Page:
The Iranian government said it had arrested over 100 people connected with the poisoning of school girls around the country. Iranian state television, the IRNA, said authorities have identified and arrested the men in Tehran and other parts of the country and are being investigated.
“Initial inquiries show that a number of these people, out of mischief or adventurism and with the aim of shutting down classrooms and influenced by the created psychological atmosphere, have taken measures such as using harmless and smelly substances,” a statement by the country’s Ministry of Interior reads.
Since November last year, Iran has reported suspected poisoning in several girls’ schools in the country, warranting the calls for a thorough investigation and prosecution of those indicted for the crime.
The first case of school poisoning was reported sometime in November last year in the city of Qom. Since then, other schools have been affected in different parts of Iran, including the capital Tehran. About 1,000 students were affected by the man-made disaster.
Iranian Health Minister Bahram Einollahi said the symptoms displayed by the students included nausea, muscle weakness, and tiredness. Footage shared on social media showed that students in various parts of the country had been affected. However, there has not been any reported death in connection with the poisonings.
Several schoolgirls, who were victims of the suspected attack, said they felt unwell after inhaling a substance at their school premises.
“My daughter and two of her friends say they heard something like an explosion and immediately afterwards an unpleasant smell – something like burned plastic filled the air,” one parent, whose daughter was affected, told the BBC. “They were asked to leave the class and go into the yard. Many of the students started collapsing in the yard. There are kids with asthma and heart problems in my daughter’s class.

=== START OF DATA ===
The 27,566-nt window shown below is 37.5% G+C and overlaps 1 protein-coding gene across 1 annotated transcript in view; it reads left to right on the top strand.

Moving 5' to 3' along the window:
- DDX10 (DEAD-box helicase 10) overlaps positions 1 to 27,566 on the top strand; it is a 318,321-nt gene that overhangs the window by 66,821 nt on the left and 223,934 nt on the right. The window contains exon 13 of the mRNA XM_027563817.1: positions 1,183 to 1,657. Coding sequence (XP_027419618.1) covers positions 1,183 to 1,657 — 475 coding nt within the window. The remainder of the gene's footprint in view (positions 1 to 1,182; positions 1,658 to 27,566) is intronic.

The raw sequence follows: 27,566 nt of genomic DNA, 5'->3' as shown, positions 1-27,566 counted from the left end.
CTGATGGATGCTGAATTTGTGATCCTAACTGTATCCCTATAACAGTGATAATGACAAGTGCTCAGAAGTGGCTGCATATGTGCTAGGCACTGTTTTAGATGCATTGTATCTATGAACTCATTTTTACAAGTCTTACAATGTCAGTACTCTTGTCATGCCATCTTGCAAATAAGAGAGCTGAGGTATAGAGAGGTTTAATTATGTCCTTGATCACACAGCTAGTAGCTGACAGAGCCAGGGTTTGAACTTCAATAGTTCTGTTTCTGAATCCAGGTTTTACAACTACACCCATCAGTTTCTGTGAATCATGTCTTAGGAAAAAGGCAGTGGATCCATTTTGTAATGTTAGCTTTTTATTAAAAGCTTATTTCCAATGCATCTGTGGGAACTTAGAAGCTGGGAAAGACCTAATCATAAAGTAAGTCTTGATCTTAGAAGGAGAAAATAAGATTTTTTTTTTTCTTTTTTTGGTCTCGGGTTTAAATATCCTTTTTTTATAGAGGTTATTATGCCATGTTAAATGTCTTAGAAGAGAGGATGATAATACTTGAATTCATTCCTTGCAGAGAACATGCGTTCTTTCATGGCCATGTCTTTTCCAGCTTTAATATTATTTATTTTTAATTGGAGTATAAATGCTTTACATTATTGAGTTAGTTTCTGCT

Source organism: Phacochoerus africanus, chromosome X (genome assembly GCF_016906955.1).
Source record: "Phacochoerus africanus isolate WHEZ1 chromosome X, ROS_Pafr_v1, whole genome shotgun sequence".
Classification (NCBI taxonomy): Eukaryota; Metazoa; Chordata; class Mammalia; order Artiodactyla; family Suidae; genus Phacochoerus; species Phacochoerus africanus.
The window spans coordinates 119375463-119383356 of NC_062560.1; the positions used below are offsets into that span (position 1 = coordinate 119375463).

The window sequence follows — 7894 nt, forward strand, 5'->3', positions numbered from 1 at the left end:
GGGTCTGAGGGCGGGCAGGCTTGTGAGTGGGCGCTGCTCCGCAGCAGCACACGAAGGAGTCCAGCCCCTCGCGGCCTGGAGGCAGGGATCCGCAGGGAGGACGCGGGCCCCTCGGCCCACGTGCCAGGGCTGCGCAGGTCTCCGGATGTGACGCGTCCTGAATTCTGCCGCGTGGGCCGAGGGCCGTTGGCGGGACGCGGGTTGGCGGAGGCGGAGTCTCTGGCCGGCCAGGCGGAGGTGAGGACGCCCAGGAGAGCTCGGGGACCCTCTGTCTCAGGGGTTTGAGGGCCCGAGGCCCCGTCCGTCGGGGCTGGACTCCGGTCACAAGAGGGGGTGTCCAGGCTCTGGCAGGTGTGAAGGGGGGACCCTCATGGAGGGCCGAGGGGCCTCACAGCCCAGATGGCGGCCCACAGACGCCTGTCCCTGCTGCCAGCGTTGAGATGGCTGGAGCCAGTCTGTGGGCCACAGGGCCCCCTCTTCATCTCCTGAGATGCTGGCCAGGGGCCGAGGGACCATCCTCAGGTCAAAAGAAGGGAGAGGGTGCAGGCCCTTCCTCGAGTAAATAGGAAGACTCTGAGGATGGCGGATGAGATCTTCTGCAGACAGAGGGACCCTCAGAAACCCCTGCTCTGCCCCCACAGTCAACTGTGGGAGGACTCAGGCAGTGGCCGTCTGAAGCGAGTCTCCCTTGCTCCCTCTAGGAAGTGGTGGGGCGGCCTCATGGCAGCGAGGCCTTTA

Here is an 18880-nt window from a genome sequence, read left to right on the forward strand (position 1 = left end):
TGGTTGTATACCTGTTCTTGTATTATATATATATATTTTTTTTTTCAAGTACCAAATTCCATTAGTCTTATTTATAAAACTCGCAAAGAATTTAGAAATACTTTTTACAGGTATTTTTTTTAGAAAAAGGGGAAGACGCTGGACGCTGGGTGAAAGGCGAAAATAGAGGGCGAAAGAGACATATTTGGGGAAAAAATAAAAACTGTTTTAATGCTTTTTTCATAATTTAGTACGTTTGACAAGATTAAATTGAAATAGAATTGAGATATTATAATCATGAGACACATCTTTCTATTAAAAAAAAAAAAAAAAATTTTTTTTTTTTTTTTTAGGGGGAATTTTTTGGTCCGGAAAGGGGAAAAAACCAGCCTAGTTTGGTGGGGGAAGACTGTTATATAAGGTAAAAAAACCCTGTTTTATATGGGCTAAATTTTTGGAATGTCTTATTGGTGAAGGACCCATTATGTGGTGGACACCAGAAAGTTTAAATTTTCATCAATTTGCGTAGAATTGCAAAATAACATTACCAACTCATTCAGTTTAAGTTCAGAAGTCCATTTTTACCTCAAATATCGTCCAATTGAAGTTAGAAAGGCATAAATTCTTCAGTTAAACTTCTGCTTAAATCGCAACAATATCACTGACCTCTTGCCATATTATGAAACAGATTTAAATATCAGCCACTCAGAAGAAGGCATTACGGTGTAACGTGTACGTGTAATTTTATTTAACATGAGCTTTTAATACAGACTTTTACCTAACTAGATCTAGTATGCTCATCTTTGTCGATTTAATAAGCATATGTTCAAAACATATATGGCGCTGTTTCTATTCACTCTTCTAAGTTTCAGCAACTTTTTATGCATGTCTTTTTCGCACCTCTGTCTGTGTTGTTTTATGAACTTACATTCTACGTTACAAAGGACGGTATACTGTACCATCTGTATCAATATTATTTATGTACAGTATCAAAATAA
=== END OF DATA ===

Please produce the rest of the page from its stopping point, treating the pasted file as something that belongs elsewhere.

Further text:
While some officials had hinted at a possible Islamic extremist attack, others have assumed that the government was trying to suppress girls’ education after several schoolgirls joined in protesting against the death of Mahsa Amini. Amini died in the custody of Iran’s morality police after she was arrested for inappropriately wearing the hijab.
Last month, the words deputy minister of Health Younes Panahi, suggested that the attack on female students was deliberate and was an attempt to stop them from continuing their schooling.
“After the poisoning of several students in Qom … it became clear that some people wanted all schools, especially girls’ schools, to be closed,” Younes Panahi said before saying his comments were quoted out of context.
Most schools in Iran are gender-based. However, the recent wave of poisonous attacks was not reported in any boys’ school. Many have argued that it was enough reason to believe that the attacks were deliberate, but the motive of the attackers remains unknown, at least for now.